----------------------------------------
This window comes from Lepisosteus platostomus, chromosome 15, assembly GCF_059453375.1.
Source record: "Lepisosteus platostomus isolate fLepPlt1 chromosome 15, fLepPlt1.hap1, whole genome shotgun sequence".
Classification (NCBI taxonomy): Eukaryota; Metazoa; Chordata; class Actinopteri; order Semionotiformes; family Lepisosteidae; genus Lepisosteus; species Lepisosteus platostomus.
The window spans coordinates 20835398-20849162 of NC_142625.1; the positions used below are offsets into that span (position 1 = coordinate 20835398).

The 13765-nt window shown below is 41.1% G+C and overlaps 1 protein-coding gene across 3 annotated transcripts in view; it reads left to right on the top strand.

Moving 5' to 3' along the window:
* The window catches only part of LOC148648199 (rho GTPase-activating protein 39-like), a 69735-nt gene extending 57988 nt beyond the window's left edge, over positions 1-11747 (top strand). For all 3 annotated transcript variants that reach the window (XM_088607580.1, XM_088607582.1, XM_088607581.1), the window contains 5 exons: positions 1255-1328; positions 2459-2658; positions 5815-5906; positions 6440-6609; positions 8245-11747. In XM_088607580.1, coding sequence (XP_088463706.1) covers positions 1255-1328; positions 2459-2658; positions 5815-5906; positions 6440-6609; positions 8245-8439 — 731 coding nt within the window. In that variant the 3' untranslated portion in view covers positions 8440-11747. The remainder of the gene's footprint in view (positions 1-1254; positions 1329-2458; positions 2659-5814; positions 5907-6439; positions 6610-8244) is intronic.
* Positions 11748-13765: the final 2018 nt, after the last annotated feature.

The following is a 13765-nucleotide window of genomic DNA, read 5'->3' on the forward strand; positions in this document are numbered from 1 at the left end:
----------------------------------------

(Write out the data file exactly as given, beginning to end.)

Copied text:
This window comes from Lepisosteus platostomus, chromosome 15, assembly GCF_059453375.1.
Source record: "Lepisosteus platostomus isolate fLepPlt1 chromosome 15, fLepPlt1.hap1, whole genome shotgun sequence".
Classification (NCBI taxonomy): Eukaryota; Metazoa; Chordata; class Actinopteri; order Semionotiformes; family Lepisosteidae; genus Lepisosteus; species Lepisosteus platostomus.
The window spans coordinates 20835398-20849162 of NC_142625.1; the positions used below are offsets into that span (position 1 = coordinate 20835398).

The 13765-nt window shown below is 41.1% G+C and overlaps 1 protein-coding gene across 3 annotated transcripts in view; it reads left to right on the top strand.

Moving 5' to 3' along the window:
* The window catches only part of LOC148648199 (rho GTPase-activating protein 39-like), a 69735-nt gene extending 57988 nt beyond the window's left edge, over positions 1-11747 (top strand). For all 3 annotated transcript variants that reach the window (XM_088607580.1, XM_088607582.1, XM_088607581.1), the window contains 5 exons: positions 1255-1328; positions 2459-2658; positions 5815-5906; positions 6440-6609; positions 8245-11747. In XM_088607580.1, coding sequence (XP_088463706.1) covers positions 1255-1328; positions 2459-2658; positions 5815-5906; positions 6440-6609; positions 8245-8439 — 731 coding nt within the window. In that variant the 3' untranslated portion in view covers positions 8440-11747. The remainder of the gene's footprint in view (positions 1-1254; positions 1329-2458; positions 2659-5814; positions 5907-6439; positions 6610-8244) is intronic.
* Positions 11748-13765: the final 2018 nt, after the last annotated feature.

The following is a 13765-nucleotide window of genomic DNA, read 5'->3' on the forward strand; positions in this document are numbered from 1 at the left end: